“My sense is customer journey mapping will become a mandatory tool for digital transformation. Enterprises will begin to do customer journey mapping as the first part of their planning activities.” –Raman Sapra
Whether in Computers in Management or a Marketing Course here at Boston College, many of us have learned about the “Customer Journey Map.” A customer journey map is a very simple idea: a diagram that illustrates the steps your customers go through in engaging with your company, whether it be a product, an online experience, retail experience, or a service, or any combination (HBS). In the past, customer journeys are rendered as linear, static maps that follow the traditional sales funnel of awareness, consideration, research, purchase, and repeat.
In an article from Wharton, professor, Patti Williams, explains that journey maps help companies understand consumer decision-making. Across industries, the value of a customer journey map cannot be disputed. It helps you to identify so much about your brand or company, including possible gaps or weakness. But with our “digital world” today (see my last blog here) this simple, straight forward customer journey ceases to exist!
The problem in today’s society, is that the “touchpoints” a business has with is customers are no longer simple nor easily identifiable. With all of the social media and opportunities for digital or social commerce, the touchpoints with the consumer are endless. The more touchpoints you have the more complicated identifying each consumers journey gets. Discovering where the customer first engages with the brand whether it be through targeted marketing, organic search, social media, online engagement, or ratings and reviews, it becomes hard to control your brand in the eyes of the consumer and even harder to detect when those eyes saw it and what inspired them to engage or not engage. This creates the problem of companies being unable to identify the journey of their consumers.
In our digital world, those overly simple customer journey maps, will likely fall short. In the same article, Jerry Wind, a Wharton professor of marketing, explains just how crucial it is that today’s journey maps must be dynamic. This is achieved through digital. The organization can use the rapidly evolving elements of digital, such as analytics, mobile, social, the cloud and IoT— to enhance the customer experience. These digital tools continue to grow in sophistication and usefulness, enhancing the value of discovered insights into the illusive customer journey of a 2016 consumer.
By transforming consumer journey maps using digital techniques, businesses can now explain is the customer’s expectations, experiences and reflections as it unfolds over the innumerable possible touchpoints with the product or service. Wind points out, “What better time than this digital age to mine that context — it’s available on the cloud, in the devices and all over social media.” Rather that conducting focus groups and surveys to collect insights into the consumer journey, companies have a way to mine those journeys themselves when they exist on digital. It doesn’t end there, when the journey is then taken offline, analytics are used to track consumers’ and trace the physical journey as well. Companies can gather massive amounts of analytics, discover patterns and try to predict the next steps for majority of consumers.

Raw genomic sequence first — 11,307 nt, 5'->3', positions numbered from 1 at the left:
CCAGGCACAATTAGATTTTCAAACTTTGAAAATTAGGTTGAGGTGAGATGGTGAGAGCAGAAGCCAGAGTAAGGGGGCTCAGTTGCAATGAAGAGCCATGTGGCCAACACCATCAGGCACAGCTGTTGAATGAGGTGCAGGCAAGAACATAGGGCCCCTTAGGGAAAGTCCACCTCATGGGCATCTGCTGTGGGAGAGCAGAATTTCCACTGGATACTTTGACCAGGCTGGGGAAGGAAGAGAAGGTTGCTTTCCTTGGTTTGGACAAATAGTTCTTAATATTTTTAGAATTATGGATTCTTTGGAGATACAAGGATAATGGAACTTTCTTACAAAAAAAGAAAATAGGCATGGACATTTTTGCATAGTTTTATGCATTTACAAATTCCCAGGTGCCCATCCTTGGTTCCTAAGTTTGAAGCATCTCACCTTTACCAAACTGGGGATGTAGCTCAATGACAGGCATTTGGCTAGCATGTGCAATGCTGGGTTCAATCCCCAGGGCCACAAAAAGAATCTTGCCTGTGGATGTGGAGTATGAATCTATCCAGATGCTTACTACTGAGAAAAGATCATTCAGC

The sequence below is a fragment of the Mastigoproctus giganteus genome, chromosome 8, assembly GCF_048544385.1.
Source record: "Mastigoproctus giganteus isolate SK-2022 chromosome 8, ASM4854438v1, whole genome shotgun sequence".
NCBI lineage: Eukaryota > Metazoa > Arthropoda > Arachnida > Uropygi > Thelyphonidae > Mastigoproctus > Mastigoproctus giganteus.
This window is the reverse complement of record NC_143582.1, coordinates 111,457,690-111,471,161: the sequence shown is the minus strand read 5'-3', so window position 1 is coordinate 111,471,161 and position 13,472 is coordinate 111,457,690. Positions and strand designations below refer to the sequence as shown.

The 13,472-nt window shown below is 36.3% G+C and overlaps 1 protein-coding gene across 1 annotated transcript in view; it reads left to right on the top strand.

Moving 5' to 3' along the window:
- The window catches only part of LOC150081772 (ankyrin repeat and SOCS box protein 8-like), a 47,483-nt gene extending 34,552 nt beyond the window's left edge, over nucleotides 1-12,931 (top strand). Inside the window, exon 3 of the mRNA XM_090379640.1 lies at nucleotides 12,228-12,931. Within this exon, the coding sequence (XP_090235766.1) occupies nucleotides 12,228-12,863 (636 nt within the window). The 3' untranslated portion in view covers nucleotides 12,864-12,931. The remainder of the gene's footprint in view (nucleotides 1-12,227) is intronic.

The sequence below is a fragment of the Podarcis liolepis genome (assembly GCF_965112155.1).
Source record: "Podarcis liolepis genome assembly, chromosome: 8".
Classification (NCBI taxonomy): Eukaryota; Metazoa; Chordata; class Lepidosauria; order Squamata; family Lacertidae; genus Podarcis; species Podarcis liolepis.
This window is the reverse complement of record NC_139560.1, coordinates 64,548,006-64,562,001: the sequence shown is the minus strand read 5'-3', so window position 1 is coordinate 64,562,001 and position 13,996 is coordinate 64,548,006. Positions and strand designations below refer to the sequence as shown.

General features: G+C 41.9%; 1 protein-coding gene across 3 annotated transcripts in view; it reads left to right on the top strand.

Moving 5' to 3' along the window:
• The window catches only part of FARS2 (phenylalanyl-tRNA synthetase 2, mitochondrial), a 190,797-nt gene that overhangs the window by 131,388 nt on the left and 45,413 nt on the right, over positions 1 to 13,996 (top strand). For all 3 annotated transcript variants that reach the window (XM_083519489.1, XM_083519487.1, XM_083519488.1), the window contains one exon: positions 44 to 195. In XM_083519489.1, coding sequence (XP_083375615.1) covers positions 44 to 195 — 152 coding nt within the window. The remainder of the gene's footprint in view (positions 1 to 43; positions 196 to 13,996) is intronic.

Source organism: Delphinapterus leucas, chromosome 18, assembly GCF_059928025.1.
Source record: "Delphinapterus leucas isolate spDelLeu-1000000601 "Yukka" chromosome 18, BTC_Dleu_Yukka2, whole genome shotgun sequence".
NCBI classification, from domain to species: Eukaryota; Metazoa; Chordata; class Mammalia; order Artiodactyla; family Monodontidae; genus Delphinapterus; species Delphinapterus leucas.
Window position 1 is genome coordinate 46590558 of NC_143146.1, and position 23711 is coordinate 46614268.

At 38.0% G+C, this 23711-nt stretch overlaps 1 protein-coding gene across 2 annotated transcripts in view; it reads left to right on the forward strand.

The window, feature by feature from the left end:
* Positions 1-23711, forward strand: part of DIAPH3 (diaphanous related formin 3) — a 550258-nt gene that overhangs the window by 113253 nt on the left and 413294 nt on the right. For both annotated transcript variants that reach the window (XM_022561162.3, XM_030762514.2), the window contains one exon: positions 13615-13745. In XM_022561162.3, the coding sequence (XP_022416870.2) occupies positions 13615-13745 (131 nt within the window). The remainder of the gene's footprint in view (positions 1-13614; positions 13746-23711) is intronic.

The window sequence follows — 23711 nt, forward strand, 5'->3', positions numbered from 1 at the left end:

The article goes on to conclude a statement by Raman Sapra, global head of Dell’s digital business services. He states that, in terms of the consumer journey, “The best way to leverage digital is to take a comprehensive rather than a piecemeal approach.” But this is where I disagree…
“Consumers” as a comprehensive, whole group are going to be increasingly harder and harder to predict, as data grows and variations of shopping journeys are recorded, I sense that the patterns among customers will be increasingly difficult to find. “Mapping is very difficult given the heterogeneity of all markets and [also because] the same consumer may have a totally different journey at different times because of different contexts” (Wind). The understanding of consumers and how they make choices is contextual.
With social media, the funnel is not controlled, anyone can enter their journey anywhere, at any time, and conversion does not follow a path, rather occurs at any moments of inspiration or pulse in the journey. Consumers can no longer be divided along demographics, age, and gender, while digital patterns may be similar, many of our virtual behaviors vary drastically. Therefore, as we think towards the future of Customer Journey maps, I think the answers will lie in the small data, and not the collated data of “consumers.” But how you… as an individual… as an independent unit of consumptions for a business… what calls your attention, leads you to research, and then calls you to decide and purchase. If we can pinpoint the Customer Journey Maps down to the level of an individual customers… now that holds a lot of potential.
Think about it : your very own “Customized Customer Journey.”